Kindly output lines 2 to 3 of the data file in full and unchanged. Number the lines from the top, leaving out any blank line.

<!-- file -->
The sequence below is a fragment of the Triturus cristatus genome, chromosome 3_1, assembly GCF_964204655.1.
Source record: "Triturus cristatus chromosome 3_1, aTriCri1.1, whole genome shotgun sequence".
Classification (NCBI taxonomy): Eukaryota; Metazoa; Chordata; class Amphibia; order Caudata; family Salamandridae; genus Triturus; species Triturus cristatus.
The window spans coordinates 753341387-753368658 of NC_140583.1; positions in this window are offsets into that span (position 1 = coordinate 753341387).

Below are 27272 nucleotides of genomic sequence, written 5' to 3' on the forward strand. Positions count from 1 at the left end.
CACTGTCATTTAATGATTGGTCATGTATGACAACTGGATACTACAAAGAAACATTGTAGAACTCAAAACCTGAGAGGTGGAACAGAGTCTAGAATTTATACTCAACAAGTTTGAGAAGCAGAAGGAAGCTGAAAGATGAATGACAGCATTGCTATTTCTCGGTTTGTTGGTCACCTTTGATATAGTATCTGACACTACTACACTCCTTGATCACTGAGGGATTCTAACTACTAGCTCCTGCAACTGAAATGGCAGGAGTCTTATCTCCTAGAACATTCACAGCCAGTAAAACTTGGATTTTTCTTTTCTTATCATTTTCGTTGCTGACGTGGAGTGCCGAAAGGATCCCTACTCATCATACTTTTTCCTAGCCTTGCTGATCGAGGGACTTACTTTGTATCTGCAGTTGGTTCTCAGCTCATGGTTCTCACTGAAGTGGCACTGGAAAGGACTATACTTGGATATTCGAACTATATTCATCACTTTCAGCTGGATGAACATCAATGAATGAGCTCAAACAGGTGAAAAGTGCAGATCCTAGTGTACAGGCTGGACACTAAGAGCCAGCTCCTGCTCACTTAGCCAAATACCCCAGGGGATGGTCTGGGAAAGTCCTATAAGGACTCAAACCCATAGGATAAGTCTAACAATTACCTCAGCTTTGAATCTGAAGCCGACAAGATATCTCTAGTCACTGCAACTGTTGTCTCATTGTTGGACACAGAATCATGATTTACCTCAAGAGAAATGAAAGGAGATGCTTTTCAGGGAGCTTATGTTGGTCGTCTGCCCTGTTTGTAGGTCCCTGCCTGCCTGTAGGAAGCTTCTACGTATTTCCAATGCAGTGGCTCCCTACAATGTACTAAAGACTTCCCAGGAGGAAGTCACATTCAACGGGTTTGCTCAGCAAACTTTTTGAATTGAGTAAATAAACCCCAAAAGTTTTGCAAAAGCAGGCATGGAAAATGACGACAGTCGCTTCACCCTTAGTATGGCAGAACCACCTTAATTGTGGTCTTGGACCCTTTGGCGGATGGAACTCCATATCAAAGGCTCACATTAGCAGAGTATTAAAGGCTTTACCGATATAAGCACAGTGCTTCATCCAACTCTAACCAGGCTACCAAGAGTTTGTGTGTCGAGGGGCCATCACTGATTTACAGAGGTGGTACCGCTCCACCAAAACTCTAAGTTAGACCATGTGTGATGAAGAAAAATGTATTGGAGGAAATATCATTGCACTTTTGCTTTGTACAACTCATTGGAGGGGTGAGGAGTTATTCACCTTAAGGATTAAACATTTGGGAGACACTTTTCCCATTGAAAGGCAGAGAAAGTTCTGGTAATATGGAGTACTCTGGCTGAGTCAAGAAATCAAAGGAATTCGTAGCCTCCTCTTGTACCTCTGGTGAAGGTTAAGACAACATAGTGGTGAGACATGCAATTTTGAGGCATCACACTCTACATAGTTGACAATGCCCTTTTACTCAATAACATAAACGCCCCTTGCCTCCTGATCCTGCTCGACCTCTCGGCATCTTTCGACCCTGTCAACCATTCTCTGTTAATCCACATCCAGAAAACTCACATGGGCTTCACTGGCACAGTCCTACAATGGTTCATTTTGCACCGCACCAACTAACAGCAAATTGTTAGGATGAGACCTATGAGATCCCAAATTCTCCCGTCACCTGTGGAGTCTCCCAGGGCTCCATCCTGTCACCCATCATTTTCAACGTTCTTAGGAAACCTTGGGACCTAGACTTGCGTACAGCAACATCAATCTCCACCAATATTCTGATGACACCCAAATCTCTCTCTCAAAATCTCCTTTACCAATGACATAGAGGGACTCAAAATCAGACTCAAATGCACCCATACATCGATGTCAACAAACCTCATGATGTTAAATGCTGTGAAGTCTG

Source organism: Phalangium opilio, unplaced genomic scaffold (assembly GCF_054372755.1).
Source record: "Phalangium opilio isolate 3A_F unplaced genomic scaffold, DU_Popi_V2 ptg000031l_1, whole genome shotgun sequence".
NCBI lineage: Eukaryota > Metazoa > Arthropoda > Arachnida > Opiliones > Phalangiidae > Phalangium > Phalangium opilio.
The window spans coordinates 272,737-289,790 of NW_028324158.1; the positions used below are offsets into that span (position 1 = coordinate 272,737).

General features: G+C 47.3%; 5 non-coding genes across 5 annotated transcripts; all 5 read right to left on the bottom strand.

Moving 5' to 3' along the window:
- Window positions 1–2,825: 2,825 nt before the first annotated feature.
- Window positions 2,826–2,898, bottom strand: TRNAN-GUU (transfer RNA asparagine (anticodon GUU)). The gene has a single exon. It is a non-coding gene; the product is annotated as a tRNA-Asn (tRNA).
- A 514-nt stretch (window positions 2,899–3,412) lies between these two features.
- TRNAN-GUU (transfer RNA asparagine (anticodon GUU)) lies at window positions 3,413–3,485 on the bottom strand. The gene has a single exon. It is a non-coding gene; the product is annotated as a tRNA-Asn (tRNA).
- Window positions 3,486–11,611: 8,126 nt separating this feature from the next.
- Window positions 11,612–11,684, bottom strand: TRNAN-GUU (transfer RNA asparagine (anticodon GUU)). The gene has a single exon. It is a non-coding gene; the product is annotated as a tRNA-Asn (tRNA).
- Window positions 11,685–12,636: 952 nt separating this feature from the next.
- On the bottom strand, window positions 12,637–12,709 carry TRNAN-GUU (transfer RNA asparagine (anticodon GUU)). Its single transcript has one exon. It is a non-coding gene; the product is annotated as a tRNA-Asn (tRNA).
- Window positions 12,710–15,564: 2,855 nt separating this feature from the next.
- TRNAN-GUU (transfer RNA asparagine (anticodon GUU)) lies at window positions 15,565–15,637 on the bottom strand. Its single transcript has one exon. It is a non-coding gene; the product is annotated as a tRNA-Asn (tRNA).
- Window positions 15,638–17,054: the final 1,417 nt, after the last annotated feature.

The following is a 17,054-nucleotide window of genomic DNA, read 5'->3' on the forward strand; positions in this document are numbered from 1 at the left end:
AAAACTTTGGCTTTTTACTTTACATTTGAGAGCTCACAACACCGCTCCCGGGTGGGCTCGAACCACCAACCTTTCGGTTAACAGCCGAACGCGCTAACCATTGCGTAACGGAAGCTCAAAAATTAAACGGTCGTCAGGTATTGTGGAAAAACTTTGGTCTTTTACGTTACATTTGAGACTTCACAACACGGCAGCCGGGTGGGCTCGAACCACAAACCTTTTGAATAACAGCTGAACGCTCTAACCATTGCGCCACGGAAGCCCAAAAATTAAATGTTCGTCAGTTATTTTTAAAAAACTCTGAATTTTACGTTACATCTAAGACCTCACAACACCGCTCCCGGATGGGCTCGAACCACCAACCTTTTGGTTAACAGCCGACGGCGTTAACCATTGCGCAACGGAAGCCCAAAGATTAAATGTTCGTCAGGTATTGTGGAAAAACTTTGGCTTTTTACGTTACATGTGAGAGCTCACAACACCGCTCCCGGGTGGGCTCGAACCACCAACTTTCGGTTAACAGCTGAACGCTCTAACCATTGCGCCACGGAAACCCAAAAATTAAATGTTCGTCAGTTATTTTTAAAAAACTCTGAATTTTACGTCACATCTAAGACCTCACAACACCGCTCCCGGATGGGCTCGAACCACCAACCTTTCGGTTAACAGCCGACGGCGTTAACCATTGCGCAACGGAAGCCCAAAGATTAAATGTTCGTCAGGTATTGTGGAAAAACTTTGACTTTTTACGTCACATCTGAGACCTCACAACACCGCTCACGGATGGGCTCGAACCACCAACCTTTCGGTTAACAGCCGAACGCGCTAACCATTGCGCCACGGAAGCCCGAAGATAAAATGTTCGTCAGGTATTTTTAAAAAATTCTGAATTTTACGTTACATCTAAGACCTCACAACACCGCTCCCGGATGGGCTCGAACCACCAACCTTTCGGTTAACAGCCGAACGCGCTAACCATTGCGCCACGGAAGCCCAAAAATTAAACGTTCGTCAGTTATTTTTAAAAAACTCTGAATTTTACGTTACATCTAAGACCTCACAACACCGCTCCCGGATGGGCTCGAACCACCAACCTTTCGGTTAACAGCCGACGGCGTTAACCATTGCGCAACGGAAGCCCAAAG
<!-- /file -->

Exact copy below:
Source record: "Triturus cristatus chromosome 3_1, aTriCri1.1, whole genome shotgun sequence".
Classification (NCBI taxonomy): Eukaryota; Metazoa; Chordata; class Amphibia; order Caudata; family Salamandridae; genus Triturus; species Triturus cristatus.